Justia Civil Procedure Opinion Summaries

Articles Posted in US Court of Appeals for the Ninth Circuit
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The Hollywood Foreign Press Association (HFPA) is a California non-profit mutual benefit corporation whose members are involved in reporting for media outlets outside of the United States. The members are offered advantages such as access to Hollywood talent granted by movie studios. The HFPA strictly limits the admission of new members   The Ninth Circuit affirmed the district court’s dismissal of an antitrust action brought by two entertainment journalists who challenged the membership policies of HFPA. The panel affirmed the dismissal of the journalists’ antitrust claims. The journalists alleged that the HFPA’s exclusionary membership practices violated section 1 (restraint of trade) and section 2 (monopolization) of the Sherman Act, as well as California’s Cartwright Act. The panel held that the journalists also failed to state a claim that the HFPA’s practices were unlawful under a rule of reason analysis.   The panel held that the journalists did not state a claim of per se liability based on a horizontal market division agreement because this theory was inconsistent with statements in the complaint that the HFPA’s members do not participate in the same product market. The panel held that, under a rule of reason analysis, the journalists failed to allege that the HFPA had market power in any reasonably defined market. The panel also affirmed the dismissal of the journalists’ claim based on California’s right of fair procedure, which protects, in certain situations, against arbitrary decisions by private organizations. View "KJERSTI FLAA, ET AL V. HOLLYWOOD FOREIGN PRESS ASSOC., ET AL" on Justia Law

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Nexstar Broadcasting, Inc. owns and operates numerous local television stations. Nexstar acquired KOIN-TV, a local television station in Portland, Oregon, from LIN Television Corporation (LIN). When it acquired KOIN-TV, Nexstar adopted the CBA between Local 51 and LIN. A union representative, began asking employees to sign a petition in support of the union, but a Nexstar manager allegedly interfered with her activities by interrupting her and telling her not to talk about the union or to hand out union bulletins.   Based on a finding that the Regional Director was likely to succeed on the merits of the complaint and applying an inference of likely irreparable harm, the district court granted a preliminary injunction. An administrative law judge ruled in favor of the Regional Director, finding that Nexstar had violated Section 8(a)(1) and (5) of the NLRA. The Board affirmed the ALJ decision and ordered relief for the union. The Ninth Circuit vacated the district court’s order granting a petition of the Regional Director of the National Labor Relations Board (“Board”) for preliminary injunctive relief.   The panel held that a Section 10(j) injunction proceeding is the type of case that is inherently limited in duration because the controversy over the injunction exists only until the Board issues its final merits decision. The panel concluded that the Section 10(j) injunction met the first prong. The panel held that the Section 10(j) injunction also met the exception’s second prong, because there was a reasonable expectation that the complaining party, Nexstar, will be subject to a petition for a Section 10(j) injunction in the future. View "RONALD HOOKS V. NEXSTAR BROADCASTING, INC." on Justia Law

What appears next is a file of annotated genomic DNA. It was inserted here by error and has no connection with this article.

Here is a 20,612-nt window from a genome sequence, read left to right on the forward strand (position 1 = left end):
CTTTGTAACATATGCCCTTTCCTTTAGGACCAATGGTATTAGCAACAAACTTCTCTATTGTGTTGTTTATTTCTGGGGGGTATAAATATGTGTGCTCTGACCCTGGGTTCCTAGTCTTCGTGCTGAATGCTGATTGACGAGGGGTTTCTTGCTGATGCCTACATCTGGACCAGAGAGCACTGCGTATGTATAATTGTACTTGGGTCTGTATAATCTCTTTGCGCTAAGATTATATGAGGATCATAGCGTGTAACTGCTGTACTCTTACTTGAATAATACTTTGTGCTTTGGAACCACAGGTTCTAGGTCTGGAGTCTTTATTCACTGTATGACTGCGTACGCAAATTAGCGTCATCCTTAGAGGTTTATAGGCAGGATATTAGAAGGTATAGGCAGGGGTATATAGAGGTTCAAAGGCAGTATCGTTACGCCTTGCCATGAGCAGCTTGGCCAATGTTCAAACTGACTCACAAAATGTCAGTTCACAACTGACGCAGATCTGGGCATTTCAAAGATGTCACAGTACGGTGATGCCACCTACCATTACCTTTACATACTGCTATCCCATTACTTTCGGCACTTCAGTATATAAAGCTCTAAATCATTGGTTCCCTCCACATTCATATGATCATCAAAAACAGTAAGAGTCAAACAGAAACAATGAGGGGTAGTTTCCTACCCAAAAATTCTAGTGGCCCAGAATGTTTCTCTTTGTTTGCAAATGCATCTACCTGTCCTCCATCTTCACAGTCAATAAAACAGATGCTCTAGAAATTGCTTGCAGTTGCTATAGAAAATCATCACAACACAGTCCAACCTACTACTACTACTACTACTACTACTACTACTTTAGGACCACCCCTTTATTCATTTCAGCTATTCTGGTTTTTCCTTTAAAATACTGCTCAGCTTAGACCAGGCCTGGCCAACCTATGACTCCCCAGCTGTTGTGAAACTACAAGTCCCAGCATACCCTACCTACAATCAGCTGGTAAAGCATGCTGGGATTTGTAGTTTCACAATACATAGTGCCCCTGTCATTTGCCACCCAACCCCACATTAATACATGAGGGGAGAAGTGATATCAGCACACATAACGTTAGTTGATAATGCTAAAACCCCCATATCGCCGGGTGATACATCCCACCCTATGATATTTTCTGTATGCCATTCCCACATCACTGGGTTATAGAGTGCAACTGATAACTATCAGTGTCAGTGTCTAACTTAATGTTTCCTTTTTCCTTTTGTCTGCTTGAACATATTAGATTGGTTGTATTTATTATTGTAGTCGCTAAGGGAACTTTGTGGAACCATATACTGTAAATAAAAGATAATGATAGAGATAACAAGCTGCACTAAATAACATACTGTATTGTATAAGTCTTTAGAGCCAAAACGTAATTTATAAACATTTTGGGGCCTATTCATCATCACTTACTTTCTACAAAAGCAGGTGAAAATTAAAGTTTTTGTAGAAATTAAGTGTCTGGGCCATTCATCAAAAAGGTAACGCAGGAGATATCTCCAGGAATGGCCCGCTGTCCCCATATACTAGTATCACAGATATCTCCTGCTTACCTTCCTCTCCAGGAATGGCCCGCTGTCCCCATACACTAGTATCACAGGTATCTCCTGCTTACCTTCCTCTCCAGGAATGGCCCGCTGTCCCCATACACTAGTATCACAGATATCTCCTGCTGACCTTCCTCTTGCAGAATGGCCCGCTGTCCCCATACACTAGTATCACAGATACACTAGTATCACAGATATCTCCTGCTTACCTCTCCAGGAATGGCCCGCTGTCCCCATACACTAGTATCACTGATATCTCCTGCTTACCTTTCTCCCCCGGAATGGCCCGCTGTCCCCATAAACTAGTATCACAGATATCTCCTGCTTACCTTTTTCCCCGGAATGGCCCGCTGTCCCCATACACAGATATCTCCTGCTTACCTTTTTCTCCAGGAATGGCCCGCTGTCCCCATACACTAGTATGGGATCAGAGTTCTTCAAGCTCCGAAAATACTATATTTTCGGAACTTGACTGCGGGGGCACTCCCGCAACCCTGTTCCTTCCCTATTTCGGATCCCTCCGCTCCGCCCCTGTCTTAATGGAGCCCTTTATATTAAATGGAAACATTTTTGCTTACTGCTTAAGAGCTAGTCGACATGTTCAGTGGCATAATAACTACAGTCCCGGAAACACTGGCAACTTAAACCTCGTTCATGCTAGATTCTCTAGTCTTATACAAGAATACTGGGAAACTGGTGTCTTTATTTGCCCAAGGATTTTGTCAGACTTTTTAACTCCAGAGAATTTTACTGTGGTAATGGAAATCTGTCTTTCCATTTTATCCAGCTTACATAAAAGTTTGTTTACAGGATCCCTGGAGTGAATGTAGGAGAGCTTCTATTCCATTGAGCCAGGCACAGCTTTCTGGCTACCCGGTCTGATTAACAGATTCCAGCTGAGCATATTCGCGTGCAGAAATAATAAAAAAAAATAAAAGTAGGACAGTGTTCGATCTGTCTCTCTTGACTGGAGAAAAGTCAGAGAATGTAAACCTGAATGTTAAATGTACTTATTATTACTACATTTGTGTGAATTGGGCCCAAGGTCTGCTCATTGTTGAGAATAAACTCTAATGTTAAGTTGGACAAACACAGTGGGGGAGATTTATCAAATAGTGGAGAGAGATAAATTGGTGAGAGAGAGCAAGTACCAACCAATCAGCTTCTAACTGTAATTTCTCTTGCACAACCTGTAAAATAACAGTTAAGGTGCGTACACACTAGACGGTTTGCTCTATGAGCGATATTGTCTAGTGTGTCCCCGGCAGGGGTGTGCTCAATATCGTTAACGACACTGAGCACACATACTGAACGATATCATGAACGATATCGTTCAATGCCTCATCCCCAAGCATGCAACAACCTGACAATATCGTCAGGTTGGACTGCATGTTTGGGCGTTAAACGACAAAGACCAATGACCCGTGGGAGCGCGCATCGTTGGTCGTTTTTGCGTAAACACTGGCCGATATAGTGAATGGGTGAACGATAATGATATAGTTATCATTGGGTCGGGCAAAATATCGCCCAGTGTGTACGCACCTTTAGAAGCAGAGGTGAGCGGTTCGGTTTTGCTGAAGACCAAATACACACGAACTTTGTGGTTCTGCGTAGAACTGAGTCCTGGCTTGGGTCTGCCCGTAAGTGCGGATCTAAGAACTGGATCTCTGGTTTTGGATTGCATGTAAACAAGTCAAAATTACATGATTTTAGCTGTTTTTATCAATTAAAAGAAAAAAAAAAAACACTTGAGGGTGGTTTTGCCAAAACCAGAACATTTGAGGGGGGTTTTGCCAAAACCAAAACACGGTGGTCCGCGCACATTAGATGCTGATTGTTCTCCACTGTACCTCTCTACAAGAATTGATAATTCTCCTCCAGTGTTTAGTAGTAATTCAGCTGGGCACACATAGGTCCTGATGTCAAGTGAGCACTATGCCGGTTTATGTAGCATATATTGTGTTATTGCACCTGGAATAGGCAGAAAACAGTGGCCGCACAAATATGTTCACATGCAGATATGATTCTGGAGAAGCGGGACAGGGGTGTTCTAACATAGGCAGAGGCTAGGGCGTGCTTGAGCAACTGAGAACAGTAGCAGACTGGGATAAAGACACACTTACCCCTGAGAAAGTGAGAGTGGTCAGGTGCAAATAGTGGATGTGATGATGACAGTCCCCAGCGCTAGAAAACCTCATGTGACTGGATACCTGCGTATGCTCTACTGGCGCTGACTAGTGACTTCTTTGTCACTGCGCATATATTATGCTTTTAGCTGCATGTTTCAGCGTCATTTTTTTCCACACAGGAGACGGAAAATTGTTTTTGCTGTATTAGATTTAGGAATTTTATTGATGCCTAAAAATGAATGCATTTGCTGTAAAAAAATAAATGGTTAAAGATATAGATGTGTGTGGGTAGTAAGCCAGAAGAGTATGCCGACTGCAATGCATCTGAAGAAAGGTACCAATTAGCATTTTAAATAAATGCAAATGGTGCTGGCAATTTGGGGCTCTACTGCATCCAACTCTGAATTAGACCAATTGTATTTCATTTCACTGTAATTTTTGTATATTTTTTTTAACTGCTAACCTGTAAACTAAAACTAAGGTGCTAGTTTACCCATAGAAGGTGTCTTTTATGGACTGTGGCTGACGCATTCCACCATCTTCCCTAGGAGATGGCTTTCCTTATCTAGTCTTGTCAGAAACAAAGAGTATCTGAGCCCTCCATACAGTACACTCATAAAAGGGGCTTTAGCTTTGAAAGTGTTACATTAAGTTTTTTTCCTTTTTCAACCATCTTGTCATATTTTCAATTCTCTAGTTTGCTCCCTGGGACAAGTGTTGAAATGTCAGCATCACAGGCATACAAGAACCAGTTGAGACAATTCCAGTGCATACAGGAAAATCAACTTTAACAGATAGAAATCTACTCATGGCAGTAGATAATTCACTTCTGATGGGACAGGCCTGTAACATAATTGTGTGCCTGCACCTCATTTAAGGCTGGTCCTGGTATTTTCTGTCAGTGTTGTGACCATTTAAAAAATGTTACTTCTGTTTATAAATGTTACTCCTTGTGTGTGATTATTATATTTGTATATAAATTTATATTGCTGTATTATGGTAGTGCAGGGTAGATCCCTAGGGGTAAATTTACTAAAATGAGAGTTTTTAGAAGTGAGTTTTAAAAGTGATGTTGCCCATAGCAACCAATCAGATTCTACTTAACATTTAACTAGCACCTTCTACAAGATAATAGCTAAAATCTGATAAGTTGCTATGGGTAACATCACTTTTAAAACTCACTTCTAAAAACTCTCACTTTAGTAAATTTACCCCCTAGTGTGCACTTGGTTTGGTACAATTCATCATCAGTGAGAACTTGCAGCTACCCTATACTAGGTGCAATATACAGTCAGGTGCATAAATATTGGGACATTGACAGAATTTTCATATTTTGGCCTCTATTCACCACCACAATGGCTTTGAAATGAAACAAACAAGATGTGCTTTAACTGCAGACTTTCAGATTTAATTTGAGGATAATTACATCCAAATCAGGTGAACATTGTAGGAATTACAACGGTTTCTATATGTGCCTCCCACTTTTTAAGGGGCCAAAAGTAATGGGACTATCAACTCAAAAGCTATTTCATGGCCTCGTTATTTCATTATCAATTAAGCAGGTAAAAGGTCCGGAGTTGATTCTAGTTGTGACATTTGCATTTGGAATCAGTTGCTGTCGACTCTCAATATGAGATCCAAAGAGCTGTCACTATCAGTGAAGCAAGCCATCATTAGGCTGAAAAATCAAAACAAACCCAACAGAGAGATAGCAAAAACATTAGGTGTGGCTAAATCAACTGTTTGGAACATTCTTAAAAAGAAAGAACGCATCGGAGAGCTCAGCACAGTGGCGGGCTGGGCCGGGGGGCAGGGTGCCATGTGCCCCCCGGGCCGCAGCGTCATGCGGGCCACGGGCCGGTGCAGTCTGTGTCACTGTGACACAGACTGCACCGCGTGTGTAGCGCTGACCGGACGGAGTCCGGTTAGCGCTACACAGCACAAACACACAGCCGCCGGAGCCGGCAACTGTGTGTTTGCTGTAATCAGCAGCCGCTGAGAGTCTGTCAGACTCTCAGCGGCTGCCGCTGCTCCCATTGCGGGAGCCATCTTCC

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the California Department of Toxic Substances Control and the Toxic Substances Control Account (“DTSC”) brought suit under the Comprehensive Environmental Response, Compensation, and Liability Act and state law relating to the remediation of hazardous materials alleged to be present at a site in Elmira, California. In 2013, a certificate of cancellation had been filed with the Delaware Secretary of State, cancelling the legal existence of defendant Collins & Aikman Products. The Delaware Court of Chancery granted DTSC’s petition to appoint a receiver empowered to defend claims made against Collins & Aikman. The receiver declined to file an answer to DTSC’s complaint, and the district court clerk entered default under Federal Rule of Civil Procedure 55(a). DTSC later moved for a default judgment.   The Ninth Circuit reversed the district court’s order denying insurers’ motions to intervene to defend their defunct insured in an environmental tort action, dismissed the insurers' appeal of the denial of their motions to set aside default, and remanded. Here, there was no dispute that the insurers timely sought to intervene in. Thus, whether the insureds could intervene as of right turned on whether they had an “interest” under Rule 24(a)(2). The panel held that, under Donaldson v. United States and Wilderness Soc’y v. U.S. Forest Serv,  the word “interest” must be read in a specifically legal sense, to mean a right or other advantage that the law gives one person as against another person, rather than read more broadly to refer to anything that a person wants, whether or not the law protects that desire. View "CALIFORNIA DEPARTMENT OF TOXIC, ET AL V. CENTURY INDEMNITY COMPANY, ET AL" on Justia Law